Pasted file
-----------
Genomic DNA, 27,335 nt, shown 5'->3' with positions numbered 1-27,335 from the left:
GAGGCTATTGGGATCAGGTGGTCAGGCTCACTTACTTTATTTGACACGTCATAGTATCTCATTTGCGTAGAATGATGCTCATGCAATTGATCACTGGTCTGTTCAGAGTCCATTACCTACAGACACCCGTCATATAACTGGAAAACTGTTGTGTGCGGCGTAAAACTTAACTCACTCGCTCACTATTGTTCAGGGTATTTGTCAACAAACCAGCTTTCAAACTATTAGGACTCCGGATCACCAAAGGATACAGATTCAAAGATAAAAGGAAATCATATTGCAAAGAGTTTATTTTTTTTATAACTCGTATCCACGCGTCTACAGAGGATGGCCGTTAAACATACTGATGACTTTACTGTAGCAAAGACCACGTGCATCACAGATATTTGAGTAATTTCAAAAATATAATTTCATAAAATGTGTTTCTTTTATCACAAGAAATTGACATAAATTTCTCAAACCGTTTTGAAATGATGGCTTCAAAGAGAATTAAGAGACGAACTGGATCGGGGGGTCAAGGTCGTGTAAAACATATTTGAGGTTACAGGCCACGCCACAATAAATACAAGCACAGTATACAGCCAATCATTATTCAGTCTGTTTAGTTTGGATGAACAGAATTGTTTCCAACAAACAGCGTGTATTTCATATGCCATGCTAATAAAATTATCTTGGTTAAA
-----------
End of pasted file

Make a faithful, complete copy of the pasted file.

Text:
Genomic DNA, 27,335 nt, shown 5'->3' with positions numbered 1-27,335 from the left:
GAGGCTATTGGGATCAGGTGGTCAGGCTCACTTACTTTATTTGACACGTCATAGTATCTCATTTGCGTAGAATGATGCTCATGCAATTGATCACTGGTCTGTTCAGAGTCCATTACCTACAGACACCCGTCATATAACTGGAAAACTGTTGTGTGCGGCGTAAAACTTAACTCACTCGCTCACTATTGTTCAGGGTATTTGTCAACAAACCAGCTTTCAAACTATTAGGACTCCGGATCACCAAAGGATACAGATTCAAAGATAAAAGGAAATCATATTGCAAAGAGTTTATTTTTTTTATAACTCGTATCCACGCGTCTACAGAGGATGGCCGTTAAACATACTGATGACTTTACTGTAGCAAAGACCACGTGCATCACAGATATTTGAGTAATTTCAAAAATATAATTTCATAAAATGTGTTTCTTTTATCACAAGAAATTGACATAAATTTCTCAAACCGTTTTGAAATGATGGCTTCAAAGAGAATTAAGAGACGAACTGGATCGGGGGGTCAAGGTCGTGTAAAACATATTTGAGGTTACAGGCCACGCCACAATAAATACAAGCACAGTATACAGCCAATCATTATTCAGTCTGTTTAGTTTGGATGAACAGAATTGTTTCCAACAAACAGCGTGTATTTCATATGCCATGCTAATAAAATTATCTTGGTTAAA